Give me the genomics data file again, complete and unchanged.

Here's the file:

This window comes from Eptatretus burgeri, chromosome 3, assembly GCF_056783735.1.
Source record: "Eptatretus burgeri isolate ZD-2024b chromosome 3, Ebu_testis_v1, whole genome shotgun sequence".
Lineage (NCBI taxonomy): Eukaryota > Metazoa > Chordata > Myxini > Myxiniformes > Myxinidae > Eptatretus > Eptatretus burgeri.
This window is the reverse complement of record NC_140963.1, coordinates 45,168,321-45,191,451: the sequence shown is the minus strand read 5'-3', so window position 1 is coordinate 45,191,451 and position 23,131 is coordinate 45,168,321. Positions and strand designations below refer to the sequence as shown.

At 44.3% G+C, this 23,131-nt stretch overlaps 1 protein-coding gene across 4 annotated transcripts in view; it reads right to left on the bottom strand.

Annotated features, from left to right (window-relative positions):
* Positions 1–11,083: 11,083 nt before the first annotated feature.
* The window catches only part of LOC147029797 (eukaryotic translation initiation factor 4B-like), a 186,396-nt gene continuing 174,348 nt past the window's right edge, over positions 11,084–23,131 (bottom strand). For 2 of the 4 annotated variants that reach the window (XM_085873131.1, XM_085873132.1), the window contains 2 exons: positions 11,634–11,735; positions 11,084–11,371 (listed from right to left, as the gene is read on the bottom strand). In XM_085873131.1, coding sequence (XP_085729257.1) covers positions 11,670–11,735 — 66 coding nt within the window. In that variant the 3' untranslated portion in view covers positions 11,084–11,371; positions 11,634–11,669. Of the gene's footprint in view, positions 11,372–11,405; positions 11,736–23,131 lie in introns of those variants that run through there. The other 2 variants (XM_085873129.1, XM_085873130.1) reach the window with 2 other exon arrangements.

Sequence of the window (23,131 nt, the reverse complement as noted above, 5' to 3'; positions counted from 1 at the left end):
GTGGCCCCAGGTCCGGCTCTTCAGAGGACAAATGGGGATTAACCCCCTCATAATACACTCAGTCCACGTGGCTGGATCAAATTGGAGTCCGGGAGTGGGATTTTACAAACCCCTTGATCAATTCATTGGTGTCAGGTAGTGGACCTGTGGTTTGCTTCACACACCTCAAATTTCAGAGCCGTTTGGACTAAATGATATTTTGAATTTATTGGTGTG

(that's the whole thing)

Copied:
This window comes from Eptatretus burgeri, chromosome 3, assembly GCF_056783735.1.
Source record: "Eptatretus burgeri isolate ZD-2024b chromosome 3, Ebu_testis_v1, whole genome shotgun sequence".
Lineage (NCBI taxonomy): Eukaryota > Metazoa > Chordata > Myxini > Myxiniformes > Myxinidae > Eptatretus > Eptatretus burgeri.
This window is the reverse complement of record NC_140963.1, coordinates 45,168,321-45,191,451: the sequence shown is the minus strand read 5'-3', so window position 1 is coordinate 45,191,451 and position 23,131 is coordinate 45,168,321. Positions and strand designations below refer to the sequence as shown.

At 44.3% G+C, this 23,131-nt stretch overlaps 1 protein-coding gene across 4 annotated transcripts in view; it reads right to left on the bottom strand.

Annotated features, from left to right (window-relative positions):
* Positions 1–11,083: 11,083 nt before the first annotated feature.
* The window catches only part of LOC147029797 (eukaryotic translation initiation factor 4B-like), a 186,396-nt gene continuing 174,348 nt past the window's right edge, over positions 11,084–23,131 (bottom strand). For 2 of the 4 annotated variants that reach the window (XM_085873131.1, XM_085873132.1), the window contains 2 exons: positions 11,634–11,735; positions 11,084–11,371 (listed from right to left, as the gene is read on the bottom strand). In XM_085873131.1, coding sequence (XP_085729257.1) covers positions 11,670–11,735 — 66 coding nt within the window. In that variant the 3' untranslated portion in view covers positions 11,084–11,371; positions 11,634–11,669. Of the gene's footprint in view, positions 11,372–11,405; positions 11,736–23,131 lie in introns of those variants that run through there. The other 2 variants (XM_085873129.1, XM_085873130.1) reach the window with 2 other exon arrangements.

Sequence of the window (23,131 nt, the reverse complement as noted above, 5' to 3'; positions counted from 1 at the left end):
GTGGCCCCAGGTCCGGCTCTTCAGAGGACAAATGGGGATTAACCCCCTCATAATACACTCAGTCCACGTGGCTGGATCAAATTGGAGTCCGGGAGTGGGATTTTACAAACCCCTTGATCAATTCATTGGTGTCAGGTAGTGGACCTGTGGTTTGCTTCACACACCTCAAATTTCAGAGCCGTTTGGACTAAATGATATTTTGAATTTATTGGTGTG